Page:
Foundation leaders have a lot of responsibilities and contribute to communities in very significant ways. Most notable, foundation leaders select nonprofit organizations to provide donations to. These donations cover operational expenses and help nonprofits achieve their missions. Having a bird's eye view of the nonprofit landscape can be helpful. However, there are many essential aspects to nonprofit work that are not explored from this perspective. Given the opportunity, foundation leaders should put boots on the ground and volunteer at nonprofit organizations to get a deeper, more meaningful understanding of how organizations impact communities.
Gaining Hands on Experience
Looking at photos and reading articles about the beach is an entirely different experience than visiting and spending time there. It can then be implied that giving a donation and putting in the time by volunteering at a nonprofit would offer a more in-depth experience too. Not only do you have to take time out of your day to spend time with the nonprofit, but you get to experience how your organization is benefiting from your donation firsthand by packing boxes, organizing books, delivering groceries, or serving food. Foundation leaders can get a hands-on experience of how their dollars are making a difference in the lives of people that need them the most. Beyond the nonprofits you serve, find community based events led by those communities your dollars impact. Looking at it from just the perspective of your grant partners might not give you the entire picture of the complexity of issues that the community faces. Spend time talking to them, working hand-in-hand with them, and humanizing them and your understanding.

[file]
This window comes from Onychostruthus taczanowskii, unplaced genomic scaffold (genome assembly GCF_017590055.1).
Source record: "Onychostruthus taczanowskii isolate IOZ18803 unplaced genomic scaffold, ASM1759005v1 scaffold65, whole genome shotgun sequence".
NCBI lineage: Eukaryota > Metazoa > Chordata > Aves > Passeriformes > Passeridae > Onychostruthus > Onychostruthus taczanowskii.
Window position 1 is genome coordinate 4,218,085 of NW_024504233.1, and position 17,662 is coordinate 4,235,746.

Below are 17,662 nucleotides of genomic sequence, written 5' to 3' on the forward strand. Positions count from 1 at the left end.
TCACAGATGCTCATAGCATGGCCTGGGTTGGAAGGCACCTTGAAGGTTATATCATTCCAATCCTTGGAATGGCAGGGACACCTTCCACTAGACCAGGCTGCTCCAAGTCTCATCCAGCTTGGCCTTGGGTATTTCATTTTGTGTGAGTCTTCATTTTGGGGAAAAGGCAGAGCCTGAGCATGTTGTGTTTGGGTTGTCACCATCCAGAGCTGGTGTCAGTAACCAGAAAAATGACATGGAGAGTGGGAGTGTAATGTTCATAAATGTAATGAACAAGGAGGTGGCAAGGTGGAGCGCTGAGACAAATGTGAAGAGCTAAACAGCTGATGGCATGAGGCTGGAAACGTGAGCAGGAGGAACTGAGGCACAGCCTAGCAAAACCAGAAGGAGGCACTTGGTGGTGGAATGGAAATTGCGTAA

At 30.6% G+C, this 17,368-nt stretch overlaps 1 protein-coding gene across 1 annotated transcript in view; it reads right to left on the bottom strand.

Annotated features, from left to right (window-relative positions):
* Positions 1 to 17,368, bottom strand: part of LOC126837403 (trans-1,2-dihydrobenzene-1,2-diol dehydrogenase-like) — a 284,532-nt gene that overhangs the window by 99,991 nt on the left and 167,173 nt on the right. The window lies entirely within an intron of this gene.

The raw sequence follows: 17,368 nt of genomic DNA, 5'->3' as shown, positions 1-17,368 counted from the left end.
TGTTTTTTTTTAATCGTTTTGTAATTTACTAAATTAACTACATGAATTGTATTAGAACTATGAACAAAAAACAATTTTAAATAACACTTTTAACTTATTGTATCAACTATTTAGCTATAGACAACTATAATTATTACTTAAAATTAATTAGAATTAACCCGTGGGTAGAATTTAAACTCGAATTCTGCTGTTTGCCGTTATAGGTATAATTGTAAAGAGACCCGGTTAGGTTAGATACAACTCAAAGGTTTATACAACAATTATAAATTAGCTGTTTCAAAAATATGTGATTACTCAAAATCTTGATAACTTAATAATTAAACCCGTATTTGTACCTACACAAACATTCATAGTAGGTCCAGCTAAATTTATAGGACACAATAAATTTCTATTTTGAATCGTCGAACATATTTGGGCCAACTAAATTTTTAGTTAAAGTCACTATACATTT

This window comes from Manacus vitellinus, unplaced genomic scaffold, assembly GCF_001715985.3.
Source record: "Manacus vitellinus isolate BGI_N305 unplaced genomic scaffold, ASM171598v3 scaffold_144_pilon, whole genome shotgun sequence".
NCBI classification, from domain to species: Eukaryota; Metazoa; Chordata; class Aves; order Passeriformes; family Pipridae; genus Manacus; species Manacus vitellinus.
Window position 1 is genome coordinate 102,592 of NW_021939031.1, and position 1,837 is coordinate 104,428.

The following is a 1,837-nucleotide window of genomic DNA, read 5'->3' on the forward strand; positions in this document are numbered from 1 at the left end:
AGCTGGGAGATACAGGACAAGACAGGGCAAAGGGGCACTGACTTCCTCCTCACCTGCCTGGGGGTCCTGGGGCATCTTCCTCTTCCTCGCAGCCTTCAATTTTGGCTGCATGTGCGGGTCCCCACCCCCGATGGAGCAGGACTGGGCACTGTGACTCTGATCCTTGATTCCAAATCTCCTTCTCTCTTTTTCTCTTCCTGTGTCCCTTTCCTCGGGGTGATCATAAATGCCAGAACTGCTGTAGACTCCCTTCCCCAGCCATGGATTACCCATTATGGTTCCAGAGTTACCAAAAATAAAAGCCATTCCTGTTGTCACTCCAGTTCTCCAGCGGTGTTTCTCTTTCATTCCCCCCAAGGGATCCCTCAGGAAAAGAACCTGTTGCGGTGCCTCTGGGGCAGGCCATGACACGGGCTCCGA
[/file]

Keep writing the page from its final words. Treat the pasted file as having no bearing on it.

Understanding the Complexities of Social Issues
Once you spend more time in the community, you'll understand the issue you are working to solve. Many questions may rise like: Is this issue more complex than we initially thought; does this organization need additional support; how can I help; and the list can go on. Your priorities might shift, strengthen, or redirect all benefits of gaining a new perspective of your nonprofit's mission.
Like all relationships, the time you put into it can only strengthen your connection, which may lead to a greater sense of responsibility to its mission. Holding yourself accountable for solving the problems you know your foundation can solve. Essentially walking the walk and talking the talk.
There's so much to gain from spending more time at the nonprofits you're supporting. You'll step away from a birds-eye view of the nonprofit landscape and gain in-depth experience. You'll have a chance to learn more about the complexities of the social issues you're trying to solve, which may help you redirect your priorities. All the time you are spending at your nonprofit can help strengthen your relationship and your responsibilities to the nonprofits and communities you are supporting.